Maidenhead Festival: How to make your circus costume

Staff reporter

Maidenhead Festival: How to make your circus costume

To help everyone get into the spirit of the circus theme at this year's Maidenhead Festival on July 23-24, patchwork, sewing and quilting tutor Gill Towell gives some tips on how to make a costume for the big weekend.

Gill, who runs GillyMac Designs in Maidenhead, explains how you can make your own circus-themed costume cheaply and easily in time for the festival, which takes place in Kidwells Park.

She said:  “I have always enjoyed making costumes for my girls over the years and even though I could often buy similar from Amazon, Tesco or Ebay, there is something really lovely about having a go myself.  In making this costume, I have incorporated a couple of the ideas I roll out for many of the things I create, I hope you find them as useful as I have done over the years.”

She continued: “A circus theme is brilliant. There are lots of possibilities for both boys and girls - jugglers, clowns, acrobats, lions, lion tamers and even cowboys and girls.

“Making a costume, is about what you have to hand, to copy and to use. Waistcoats are great… a bright red one for a clown, a black one for a lion tamer and a brown one for a cowboy or girl. To make a waistcoat pattern, choose a shirt or T shirt and cut the arms off, cut directly up the front and cut a V into the neck… and hey presto a simple waistcoat.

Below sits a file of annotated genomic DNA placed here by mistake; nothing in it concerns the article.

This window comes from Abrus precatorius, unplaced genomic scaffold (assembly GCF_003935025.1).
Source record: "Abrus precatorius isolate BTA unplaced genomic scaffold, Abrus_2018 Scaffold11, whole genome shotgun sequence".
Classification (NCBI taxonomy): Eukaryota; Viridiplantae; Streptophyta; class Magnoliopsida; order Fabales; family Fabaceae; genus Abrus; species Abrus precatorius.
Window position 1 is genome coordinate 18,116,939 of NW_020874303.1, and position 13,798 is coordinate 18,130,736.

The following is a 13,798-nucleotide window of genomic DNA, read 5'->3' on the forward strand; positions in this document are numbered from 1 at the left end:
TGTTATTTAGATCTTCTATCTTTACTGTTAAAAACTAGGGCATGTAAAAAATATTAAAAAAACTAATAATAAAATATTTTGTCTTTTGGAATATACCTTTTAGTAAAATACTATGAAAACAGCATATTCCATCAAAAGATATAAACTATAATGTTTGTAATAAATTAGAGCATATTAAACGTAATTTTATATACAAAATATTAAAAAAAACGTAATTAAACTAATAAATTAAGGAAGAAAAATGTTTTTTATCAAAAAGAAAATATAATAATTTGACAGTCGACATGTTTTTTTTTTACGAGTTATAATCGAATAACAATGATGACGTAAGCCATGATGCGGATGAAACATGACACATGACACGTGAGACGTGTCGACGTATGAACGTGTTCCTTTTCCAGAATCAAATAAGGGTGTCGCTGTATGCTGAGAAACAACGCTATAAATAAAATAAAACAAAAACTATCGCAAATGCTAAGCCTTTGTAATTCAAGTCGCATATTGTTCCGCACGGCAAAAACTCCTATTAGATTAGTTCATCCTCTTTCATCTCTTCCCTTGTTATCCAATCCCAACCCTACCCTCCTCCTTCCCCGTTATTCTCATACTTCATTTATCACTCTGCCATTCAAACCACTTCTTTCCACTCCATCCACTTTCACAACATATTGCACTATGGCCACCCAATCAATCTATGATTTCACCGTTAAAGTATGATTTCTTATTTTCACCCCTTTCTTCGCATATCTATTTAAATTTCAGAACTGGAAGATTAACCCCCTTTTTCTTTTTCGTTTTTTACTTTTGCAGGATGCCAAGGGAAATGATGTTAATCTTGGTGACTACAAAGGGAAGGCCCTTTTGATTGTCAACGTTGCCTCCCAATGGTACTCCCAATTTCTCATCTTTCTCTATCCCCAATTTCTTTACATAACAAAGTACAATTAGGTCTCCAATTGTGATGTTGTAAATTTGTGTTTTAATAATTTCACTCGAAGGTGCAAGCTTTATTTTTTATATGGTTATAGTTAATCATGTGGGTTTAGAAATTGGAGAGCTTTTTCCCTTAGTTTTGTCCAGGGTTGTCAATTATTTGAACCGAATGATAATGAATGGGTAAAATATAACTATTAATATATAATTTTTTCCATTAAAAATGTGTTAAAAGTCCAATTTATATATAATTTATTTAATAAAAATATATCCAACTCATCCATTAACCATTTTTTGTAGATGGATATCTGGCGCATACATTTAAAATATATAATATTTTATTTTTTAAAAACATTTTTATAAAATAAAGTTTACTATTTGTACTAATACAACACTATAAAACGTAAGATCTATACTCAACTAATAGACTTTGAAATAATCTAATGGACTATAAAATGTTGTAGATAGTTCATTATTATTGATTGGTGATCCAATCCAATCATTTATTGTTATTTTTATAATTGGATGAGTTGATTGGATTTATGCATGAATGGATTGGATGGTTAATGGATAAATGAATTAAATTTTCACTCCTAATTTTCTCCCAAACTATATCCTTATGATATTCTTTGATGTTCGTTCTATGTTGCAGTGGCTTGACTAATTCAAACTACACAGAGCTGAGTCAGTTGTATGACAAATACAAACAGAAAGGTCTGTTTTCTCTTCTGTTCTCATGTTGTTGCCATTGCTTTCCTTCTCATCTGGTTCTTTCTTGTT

“Fabric paint, Sharpie fabric markers, or even cheap acrylic paints are great to add colour to waistcoat. The paints can be applied directly, though put a sheet of newspaper inside the T-shirt to stop the colours going straight through to the back. It can be fun to cut shapes out of potatoes and with acrylic paint, stamp those shapes onto the waistcoat. 

“The same applies to decorating a T-shirt. For a boy a decorated T-shirt and face paints would be a great clown. I have been making an outfit for a little friend of mine, who wants to go as a lady clown. I have dyed a cheap white T-shirt with washing machine dye. It is super simple, cheap and effective.

“Just put your machine on an empty very hot wash afterwards and there will be no dye left. Then I added pompoms bought from any craft shop – Sew Crafty is no longer in the High Street, but they have a great postal service via

“For the clown’s bottom’s, trousers could also be decorated with pompoms or paint. For a lady clown I have used a piece of fabric or a tie which fits around her waist. To this is I have tied strips of netting. Netting is cheap and comes in wonderful colours.

“To make the skirt, you must first decide on the length. Now double the length and add 10cm, this is the length of the pieces of netting you will need. Each length should be about 10cm wide. I wanted a 25cm skirt so I made my lengths 60cm x 10cm. Fold the lengths in half.

“Next place the tie for around the waist down on the table and place the fold of the netting on the tie and loop the other end of the netting through the fold and around the tie.

“Add more netting to the tie and keep going until the tie is filled with netting, leaving just enough to tie around your model.

“For our little pal we added pig tails and face paint and hey presto – we have the best little clown ready for the festival.”

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